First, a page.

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Now, NASA supercomputer is 'fastest'

October 27, 2004 19:40 IST

NASA's new Intel Itanium 2 processor-based Columbia supercomputer. Photo courtesy NASAThe Unites States space agency NASA has unveiled the world's fastest supercomputer at its Ames Research Centre in California, where India-born astronaut Kalpana Chawla worked for years, in honour of the seven crew members of spacecraft Columbia which crashed last year.

Dubbed 'Project Columbia', the $50 million computer built by Silicon Graphics Inc. is composed of 10,240 processors in 20 units, making it one of the world's most powerful supercomputing systems.

The system, which was unveiled on Tuesday, was built and installed at the NASA Advanced Supercomputing Facility at Ames in less than 120 days.

Silicon Graphics also claimed that NASA's new Intel Itanium 2 processor-based Columbia supercomputer is the most powerful computer in the world.

The new supercomputer achieved sustained performance of 42.7 trillion calculations per second (teraflops), eclipsing the performance of every supercomputer operating today.

Built from SGI Altix systems and driven by 10,240 Intel Itanium 2 processors, Columbia's 16-system result beats NEC's Earth Simulator, rated at 35.86 teraflops, and IBM's recent in-house Blue Gene/L experiment, rated at 36.01 teraflops.

Chawla's former colleagues and other NASA officials paid tribute to her and other members of the ill-fated mission with the technological breakthrough. NASA had earlier named its unit No. 1, Kalpana, after their fallen colleague.

The project is helping NASA scientists conduct studies on weather, including tracking hurricane movement, and in other scientific fields.

The supercomputer also serves as a powerful tool in designing better and safer space shuttles and it has already helped draw lessons from the Columbia accident, Scott Murman, a scientist and a close friend of Chawla, said.

He said the project had helped him and other researchers learn from the tragedy. "There was a little bit of catharsis there. We were contributing to finding out what happened. We had a role to play, rather than just sitting on the sidelines, being helpless."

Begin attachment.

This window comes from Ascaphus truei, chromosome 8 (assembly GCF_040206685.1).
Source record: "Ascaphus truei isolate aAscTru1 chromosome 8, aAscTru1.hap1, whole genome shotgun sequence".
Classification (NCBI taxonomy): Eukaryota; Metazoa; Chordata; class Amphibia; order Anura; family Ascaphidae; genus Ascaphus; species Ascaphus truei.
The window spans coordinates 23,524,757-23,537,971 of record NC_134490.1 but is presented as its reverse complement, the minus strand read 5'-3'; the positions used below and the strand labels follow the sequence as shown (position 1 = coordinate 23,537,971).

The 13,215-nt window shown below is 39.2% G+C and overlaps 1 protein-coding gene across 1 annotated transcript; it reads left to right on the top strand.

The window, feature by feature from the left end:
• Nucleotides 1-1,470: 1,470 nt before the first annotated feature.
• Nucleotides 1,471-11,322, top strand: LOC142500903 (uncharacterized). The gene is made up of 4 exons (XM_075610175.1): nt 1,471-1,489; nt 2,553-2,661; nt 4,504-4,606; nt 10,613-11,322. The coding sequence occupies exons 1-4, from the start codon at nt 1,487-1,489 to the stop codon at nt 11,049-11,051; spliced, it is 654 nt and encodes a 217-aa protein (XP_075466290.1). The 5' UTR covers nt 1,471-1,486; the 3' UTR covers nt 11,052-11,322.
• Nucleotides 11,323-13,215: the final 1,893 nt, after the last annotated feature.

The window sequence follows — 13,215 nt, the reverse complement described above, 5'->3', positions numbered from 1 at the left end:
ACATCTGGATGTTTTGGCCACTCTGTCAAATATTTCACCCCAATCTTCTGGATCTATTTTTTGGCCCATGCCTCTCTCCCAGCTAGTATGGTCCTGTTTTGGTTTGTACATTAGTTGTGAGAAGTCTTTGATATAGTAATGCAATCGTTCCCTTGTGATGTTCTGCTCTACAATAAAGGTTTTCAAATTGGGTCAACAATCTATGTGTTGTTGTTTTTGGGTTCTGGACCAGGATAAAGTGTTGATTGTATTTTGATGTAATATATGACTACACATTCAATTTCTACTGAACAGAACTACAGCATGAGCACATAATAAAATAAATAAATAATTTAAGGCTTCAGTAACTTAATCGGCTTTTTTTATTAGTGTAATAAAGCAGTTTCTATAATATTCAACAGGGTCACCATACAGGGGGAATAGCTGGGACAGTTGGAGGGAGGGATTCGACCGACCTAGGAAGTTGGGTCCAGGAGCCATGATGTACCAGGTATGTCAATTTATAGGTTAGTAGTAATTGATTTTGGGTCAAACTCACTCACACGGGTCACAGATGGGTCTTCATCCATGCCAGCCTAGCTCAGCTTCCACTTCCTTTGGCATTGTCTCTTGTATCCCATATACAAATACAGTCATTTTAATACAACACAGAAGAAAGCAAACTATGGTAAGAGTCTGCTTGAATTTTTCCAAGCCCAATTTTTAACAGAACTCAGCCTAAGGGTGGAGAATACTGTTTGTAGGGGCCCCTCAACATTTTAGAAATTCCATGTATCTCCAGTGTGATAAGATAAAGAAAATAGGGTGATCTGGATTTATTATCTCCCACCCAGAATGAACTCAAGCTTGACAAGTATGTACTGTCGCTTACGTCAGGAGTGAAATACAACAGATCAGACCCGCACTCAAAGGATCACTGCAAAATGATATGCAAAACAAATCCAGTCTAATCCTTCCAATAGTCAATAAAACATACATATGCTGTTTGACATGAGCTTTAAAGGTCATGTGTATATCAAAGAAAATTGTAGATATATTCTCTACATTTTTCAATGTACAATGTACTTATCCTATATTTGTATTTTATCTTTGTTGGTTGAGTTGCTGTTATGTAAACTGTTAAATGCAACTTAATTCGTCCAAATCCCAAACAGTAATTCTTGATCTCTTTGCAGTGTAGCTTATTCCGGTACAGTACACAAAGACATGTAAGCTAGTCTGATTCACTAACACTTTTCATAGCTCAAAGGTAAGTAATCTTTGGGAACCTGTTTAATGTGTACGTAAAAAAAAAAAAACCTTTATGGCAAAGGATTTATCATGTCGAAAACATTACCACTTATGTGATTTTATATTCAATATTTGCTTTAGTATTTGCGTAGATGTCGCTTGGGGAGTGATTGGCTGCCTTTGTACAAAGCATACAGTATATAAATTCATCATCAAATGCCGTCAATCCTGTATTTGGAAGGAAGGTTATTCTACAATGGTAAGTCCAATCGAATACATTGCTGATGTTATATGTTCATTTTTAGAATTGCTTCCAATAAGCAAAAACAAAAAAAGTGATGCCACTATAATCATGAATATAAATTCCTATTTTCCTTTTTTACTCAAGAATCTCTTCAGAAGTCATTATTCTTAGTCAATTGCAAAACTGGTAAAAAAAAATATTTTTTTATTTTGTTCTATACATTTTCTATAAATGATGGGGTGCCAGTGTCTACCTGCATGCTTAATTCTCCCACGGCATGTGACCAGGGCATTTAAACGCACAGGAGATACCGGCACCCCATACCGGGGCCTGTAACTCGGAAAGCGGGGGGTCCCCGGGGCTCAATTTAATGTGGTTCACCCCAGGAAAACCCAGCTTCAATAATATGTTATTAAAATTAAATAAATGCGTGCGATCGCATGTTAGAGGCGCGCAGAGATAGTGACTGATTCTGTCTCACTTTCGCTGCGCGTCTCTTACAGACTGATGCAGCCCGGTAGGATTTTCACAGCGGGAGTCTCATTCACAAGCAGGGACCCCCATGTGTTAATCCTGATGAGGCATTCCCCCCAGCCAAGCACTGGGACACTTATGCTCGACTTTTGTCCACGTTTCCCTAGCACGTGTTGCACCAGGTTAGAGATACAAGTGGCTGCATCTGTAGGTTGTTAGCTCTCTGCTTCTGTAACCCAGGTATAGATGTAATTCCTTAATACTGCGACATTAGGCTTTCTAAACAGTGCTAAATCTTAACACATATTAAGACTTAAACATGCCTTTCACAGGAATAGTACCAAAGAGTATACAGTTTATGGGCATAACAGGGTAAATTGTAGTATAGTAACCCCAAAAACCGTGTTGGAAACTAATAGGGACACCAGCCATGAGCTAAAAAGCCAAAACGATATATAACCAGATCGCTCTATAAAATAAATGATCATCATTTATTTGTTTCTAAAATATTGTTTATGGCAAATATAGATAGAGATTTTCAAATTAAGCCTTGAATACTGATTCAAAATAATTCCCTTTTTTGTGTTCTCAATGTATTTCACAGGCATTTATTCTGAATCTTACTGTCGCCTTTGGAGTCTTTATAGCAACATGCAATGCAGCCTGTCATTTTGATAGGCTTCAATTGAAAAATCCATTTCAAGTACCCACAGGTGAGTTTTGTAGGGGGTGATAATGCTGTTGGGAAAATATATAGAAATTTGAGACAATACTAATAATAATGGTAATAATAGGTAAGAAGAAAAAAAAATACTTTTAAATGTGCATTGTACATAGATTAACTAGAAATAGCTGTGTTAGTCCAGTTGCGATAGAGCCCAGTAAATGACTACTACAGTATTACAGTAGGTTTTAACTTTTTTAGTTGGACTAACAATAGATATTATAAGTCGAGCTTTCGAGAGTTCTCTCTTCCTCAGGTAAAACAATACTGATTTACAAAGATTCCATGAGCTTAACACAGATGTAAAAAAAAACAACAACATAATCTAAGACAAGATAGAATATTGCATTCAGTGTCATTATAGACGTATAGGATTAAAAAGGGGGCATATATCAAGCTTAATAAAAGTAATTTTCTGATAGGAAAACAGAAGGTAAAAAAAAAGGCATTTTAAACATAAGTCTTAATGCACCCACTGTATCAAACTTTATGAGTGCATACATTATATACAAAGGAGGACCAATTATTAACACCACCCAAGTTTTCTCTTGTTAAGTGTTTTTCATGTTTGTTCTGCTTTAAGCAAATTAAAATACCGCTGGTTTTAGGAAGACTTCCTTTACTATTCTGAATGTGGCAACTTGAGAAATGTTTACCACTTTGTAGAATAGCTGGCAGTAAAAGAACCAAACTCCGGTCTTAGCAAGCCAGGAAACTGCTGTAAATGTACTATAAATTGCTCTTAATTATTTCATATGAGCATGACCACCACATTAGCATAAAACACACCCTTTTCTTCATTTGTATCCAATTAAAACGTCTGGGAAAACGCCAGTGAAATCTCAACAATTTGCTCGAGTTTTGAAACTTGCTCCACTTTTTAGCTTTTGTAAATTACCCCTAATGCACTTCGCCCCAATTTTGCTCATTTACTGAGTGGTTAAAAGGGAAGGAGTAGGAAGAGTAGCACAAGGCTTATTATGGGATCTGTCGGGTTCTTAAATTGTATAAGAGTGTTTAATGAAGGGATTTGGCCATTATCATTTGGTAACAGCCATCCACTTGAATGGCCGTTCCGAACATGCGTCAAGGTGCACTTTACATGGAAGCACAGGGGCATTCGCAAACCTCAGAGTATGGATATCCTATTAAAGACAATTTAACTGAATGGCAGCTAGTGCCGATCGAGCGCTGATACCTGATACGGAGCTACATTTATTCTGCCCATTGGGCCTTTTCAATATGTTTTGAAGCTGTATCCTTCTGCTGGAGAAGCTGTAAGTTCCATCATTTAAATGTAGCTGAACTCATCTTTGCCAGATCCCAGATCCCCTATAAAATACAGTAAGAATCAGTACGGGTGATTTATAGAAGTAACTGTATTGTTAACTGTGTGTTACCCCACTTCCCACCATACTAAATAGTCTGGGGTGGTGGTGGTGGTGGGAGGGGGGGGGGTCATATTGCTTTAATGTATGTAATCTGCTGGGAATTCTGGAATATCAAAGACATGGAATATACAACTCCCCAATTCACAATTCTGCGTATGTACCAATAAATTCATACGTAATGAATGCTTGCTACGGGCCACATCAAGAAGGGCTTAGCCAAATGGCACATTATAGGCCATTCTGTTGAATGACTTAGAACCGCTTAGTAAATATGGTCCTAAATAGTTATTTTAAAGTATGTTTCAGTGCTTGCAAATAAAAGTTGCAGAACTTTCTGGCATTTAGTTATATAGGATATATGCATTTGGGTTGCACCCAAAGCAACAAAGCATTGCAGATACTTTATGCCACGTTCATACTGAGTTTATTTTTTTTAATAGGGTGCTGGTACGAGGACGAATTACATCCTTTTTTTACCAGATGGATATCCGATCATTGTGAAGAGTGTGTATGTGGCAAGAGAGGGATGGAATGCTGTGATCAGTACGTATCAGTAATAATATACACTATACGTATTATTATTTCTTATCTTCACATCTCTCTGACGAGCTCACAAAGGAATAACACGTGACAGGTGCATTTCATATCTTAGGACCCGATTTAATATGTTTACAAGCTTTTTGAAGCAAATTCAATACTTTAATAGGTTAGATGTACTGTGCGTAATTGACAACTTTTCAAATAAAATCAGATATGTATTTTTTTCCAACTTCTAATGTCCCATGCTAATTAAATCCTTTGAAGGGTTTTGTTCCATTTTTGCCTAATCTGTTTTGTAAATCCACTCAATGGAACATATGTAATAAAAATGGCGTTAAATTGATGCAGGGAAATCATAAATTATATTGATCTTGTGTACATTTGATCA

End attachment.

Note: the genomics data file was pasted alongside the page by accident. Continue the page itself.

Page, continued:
The investigation into the Columbia crash on February 1, 2003 had found that a piece of insulation foam came off during the flight, hitting the wing of the vehicle. The impact created a hole through which hot gas entered, causing the shuttle to crash during re-entry into the earth's atmosphere.

Using the supercomputer, NASA scientists have been studying different kinds of debris that could cause similar damage, from pieces of foam to ice and frost. The information could enable engineers to build sturdier shuttles.

"It allows us to analyze things to a detail that we could not have conceived of just a few years ago," Murman said.

"This amazing new supercomputer system dramatically increases NASA's capabilities and revolutionises our capacity for conducting scientific research and engineering design," Ames Research Center Director G Scott Hubbard said.

"It will be one of the fastest, largest and most productive supercomputers in the world, providing an estimated 10-fold increase in NASA's supercomputing capacity. It is already having a major impact on NASA's science, aeronautics and exploration programmes, in addition to playing a critical role in preparing the Space Shuttle for return to safe flight next year," Hubbard said.

"With SGI and Intel, we set out to revitalise NASA's computing capabilities, and the Columbia system has done so in a spectacular way," Walt Brooks, chief of NASA's Advanced Supercomputing Division, said.

"Not only were scientists doing real Earth and space analysis during the system's making, but within days of its full installation, we achieved a Linpack benchmark rating of 42.7 teraflops on 16 nodes with an 88 per cent efficiency rating, exceeding the current best reported number by a significant margin," Brooks said.

The Columbia space shuttle accident and a growing concern that the United States is falling behind in supercomputing technology to other countries, such as Japan, have led to a renewed interest in big computers.

The Columbia accident "triggered a rethinking of whether NASA was using computers in the right way," SGI Chief Executive Officer Bob Bishop said.

This was particularly important in studying the ways a spacecraft might operate under different conditions.

"You can have all the desktops you want, but you cannot do full vehicle simulation from hundreds of desktops strapped together," Bishop said, adding that this simulation "can only be done with the largest supercomputers."

Columbia already is enabling scientists to conduct research and analyze complex data much faster in a variety of scientific disciplines.

The research and analysis range from providing more accurate hurricane predictions, to climate change, galaxy formation, black holes and supernovas.

With the help of the new system, NASA scientists have developed an improved global circulation model. Initial results from this model can accurately predict five days in advance when a hurricane is expected to hit land, three days sooner than current methods. -- PTI

NASA's new Intel Itanium 2 processor-based Columbia supercomputer. Photo courtesy NASA

Seema Hakhu Kachru in Houston
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